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- Thread starter Bashyboy
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[tex]\frac{d}{dx}f(y)[/tex]

Which after the chain rule becomes,

[tex]\frac{df(y)}{dx} = \frac{df(y)}{dy} \cdot \frac{dy}{dx}[/tex]

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For instance, [itex]\frac{d}{dy}[y^2][/itex] Which would equal [itex]2y\frac{dy}{dx}[/itex] Where the 2y is how y changes with respect to itself, and the other part is how y changes with x?

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An excerpt from my calculus books reads, "...when you differentiate terms involving y, you must first apply the chain rule, because you are assuming that y is defined implicitly as a differentiable function of x." Why are we allowed to assume in this case? And what does it mean to assume this?

EDIT:

I just read on a website that a function that is implicit not a function that is not depend on x, but it's just not exactly clear how it is dependent upon x. Is that why we can assume, because even though it is not clear how y is depending on x, it still is, we just can't show exactly how it depends on x?

EDIT:

I just read on a website that a function that is implicit not a function that is not depend on x, but it's just not exactly clear how it is dependent upon x. Is that why we can assume, because even though it is not clear how y is depending on x, it still is, we just can't show exactly how it depends on x?

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that is equal to 2y because you differentiate wrt y.For instance, [itex]\frac{d}{dy}[y^2][/itex] Which would equal [itex]2y\frac{dy}{dx}[/itex] Where the 2y is how y changes with respect to itself, and the other part is how y changes with x?

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HallsofIvy

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What you have written is not correct, but may just be a typo. You meant to write [itex]\frac{d}{dx}[y^2][/itex], not [itex]\frac{d}{dy}[y^2][/itex].

For instance, [itex]\frac{d}{dy}[y^2][/itex] Which would equal [itex]2y\frac{dy}{dx}[/itex] Where the 2y is how y changes with respect to itself, and the other part is how y changes with x?

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AlephZero

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If you write an equation that shows "exactly" how y depends on x, that doesn't mean you can turn it into an equation that says "y = a formula that only contains x".

Try it yourself with an equation like ##\sin(x/y) + \cos(y/x) = 0## for example.

An "implicit function" is where the x's and y's mixed up together. An "explicit function" has the x's and y's separated out from each other.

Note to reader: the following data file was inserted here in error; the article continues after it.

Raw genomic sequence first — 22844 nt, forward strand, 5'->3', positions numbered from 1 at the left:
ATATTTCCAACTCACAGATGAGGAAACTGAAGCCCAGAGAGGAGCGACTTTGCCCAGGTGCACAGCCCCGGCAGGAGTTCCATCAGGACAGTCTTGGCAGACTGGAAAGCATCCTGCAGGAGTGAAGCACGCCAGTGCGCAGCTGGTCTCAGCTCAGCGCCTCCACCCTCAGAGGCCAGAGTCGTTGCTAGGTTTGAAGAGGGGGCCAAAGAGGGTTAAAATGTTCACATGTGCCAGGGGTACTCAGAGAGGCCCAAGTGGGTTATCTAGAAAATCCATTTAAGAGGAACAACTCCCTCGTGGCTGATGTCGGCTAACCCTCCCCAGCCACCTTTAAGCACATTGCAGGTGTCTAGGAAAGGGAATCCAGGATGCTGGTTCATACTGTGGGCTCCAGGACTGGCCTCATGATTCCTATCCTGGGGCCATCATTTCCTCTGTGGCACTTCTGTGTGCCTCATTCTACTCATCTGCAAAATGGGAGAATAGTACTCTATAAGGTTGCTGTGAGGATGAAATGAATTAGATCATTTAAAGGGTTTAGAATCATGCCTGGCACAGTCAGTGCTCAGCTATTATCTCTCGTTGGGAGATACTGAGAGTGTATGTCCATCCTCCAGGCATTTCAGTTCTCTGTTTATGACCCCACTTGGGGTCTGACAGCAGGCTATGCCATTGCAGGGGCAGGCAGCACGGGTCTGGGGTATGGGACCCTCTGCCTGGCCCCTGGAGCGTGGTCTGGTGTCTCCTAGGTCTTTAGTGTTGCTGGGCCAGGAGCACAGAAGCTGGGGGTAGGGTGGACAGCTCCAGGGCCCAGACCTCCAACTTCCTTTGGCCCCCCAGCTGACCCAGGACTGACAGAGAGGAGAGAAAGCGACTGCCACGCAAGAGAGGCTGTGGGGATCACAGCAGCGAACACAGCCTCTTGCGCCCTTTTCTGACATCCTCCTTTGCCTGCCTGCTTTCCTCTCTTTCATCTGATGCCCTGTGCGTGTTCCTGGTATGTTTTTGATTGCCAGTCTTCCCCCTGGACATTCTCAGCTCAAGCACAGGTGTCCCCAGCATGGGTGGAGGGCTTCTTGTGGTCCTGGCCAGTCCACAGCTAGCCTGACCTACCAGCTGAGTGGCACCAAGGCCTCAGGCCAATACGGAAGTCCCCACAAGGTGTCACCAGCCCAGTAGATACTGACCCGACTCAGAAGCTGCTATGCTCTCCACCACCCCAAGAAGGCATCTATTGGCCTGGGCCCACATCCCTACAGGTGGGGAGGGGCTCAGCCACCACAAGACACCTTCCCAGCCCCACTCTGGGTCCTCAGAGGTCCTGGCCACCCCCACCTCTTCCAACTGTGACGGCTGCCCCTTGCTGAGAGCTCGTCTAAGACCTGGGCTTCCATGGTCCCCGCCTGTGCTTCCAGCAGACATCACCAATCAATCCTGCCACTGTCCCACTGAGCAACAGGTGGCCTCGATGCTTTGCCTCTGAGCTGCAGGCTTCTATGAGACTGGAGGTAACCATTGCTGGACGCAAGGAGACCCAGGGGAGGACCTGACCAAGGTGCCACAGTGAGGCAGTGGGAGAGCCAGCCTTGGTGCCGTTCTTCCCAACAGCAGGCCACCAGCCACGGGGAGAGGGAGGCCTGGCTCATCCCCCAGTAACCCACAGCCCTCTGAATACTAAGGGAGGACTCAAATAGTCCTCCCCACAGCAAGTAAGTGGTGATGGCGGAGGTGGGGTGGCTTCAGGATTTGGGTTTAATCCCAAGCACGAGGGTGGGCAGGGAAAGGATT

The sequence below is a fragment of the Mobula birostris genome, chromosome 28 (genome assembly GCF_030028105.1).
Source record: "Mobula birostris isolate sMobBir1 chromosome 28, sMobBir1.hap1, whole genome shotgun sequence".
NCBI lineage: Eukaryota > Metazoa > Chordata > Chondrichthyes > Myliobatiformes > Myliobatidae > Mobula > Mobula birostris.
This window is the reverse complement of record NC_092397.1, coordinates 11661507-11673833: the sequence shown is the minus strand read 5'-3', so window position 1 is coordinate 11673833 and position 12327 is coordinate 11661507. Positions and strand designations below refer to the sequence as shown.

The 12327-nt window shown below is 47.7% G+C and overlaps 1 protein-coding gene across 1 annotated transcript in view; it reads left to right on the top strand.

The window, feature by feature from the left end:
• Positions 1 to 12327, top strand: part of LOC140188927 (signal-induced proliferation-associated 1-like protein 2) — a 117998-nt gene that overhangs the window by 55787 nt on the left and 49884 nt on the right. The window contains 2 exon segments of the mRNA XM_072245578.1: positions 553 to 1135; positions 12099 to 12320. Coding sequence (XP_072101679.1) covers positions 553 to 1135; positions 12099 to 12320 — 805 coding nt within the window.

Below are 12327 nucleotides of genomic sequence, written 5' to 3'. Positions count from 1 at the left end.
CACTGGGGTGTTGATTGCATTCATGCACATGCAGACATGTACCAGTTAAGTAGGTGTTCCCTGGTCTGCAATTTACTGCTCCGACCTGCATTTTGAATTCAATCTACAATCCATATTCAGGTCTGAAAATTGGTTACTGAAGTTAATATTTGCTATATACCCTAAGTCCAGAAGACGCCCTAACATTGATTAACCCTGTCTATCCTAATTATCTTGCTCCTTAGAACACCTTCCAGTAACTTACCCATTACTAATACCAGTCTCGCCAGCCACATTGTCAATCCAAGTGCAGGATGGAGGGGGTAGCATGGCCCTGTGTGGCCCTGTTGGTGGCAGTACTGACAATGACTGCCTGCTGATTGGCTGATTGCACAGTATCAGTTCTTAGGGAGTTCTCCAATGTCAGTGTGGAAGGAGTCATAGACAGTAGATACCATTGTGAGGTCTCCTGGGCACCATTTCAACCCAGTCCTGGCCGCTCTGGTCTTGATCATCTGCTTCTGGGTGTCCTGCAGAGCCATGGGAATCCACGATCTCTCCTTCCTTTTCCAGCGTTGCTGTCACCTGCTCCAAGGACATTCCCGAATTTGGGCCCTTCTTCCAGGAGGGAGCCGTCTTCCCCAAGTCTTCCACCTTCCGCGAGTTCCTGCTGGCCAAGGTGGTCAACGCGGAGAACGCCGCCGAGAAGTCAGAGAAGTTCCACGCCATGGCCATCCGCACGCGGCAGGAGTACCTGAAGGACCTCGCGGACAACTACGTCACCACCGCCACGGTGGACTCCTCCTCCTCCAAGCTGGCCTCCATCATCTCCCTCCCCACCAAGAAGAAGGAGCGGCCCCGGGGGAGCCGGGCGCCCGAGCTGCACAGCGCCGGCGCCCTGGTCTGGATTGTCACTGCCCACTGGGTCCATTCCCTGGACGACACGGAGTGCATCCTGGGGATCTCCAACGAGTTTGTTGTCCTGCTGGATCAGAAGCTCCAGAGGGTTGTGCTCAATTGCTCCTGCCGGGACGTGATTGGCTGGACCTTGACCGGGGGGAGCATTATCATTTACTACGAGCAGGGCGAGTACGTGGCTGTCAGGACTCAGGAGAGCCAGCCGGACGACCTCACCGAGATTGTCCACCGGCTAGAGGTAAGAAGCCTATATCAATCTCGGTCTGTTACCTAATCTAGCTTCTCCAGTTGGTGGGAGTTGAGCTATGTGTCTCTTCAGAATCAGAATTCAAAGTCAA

Try it yourself with an equation like ##\sin(x/y) + \cos(y/x) = 0## for example.

An "implicit function" is where the x's and y's mixed up together. An "explicit function" has the x's and y's separated out from each other.

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What you have written is not correct, but may just be a typo. You meant to write [itex]\frac{d}{dx}[y^2][/itex], not [itex]\frac{d}{dy}[y^2][/itex].

HallsofIvy, could you possible explain the procedure of the example problem given in the link?

http://www.mash.dept.shef.ac.uk/Resources/web-implicit.pdf

Page 4 section 3.

In the example problem, I know they ultimately want to ascertain how the function changes with x--or, in other words, take the derivative with respect to x. But you can see that the first take the derivative with respect to y for the y terms and then multiply by dy/dx. Actually, in their steps to implicit differentiation, they state that, "to differentiate a function of y with respect to x, we differentiate with respect to y and then multiply by dy/dx. I don't understand the point in differentiating with respect to y first, then multiplying by dy/dx.

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The derivative of y

Then they rearranged the equation so that the y' are on one side. They then factor out a y' and divide by the stuff that's left.

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I don't understand the point in differentiating with respect to y first, then multiplying by dy/dx.

As said before, it is because of the chain rule.

When you have a function which depends on y, f = f(y), where y depends on x, y = y(x), the derivative df/dx can be multiplied by dy/dy (which is 1 and so does not change the value) and reorganized:

[tex]\frac{df}{dx} = \frac{df}{dx}\frac{dy}{dy} = \frac{df}{dy}\frac{dy}{dx}[/tex]

This is used in the example to find the dependance that y has on x, given an equation of only y, x and constants.

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HallsofIvy

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Oh, yes, very interesting. Thank you everyone.

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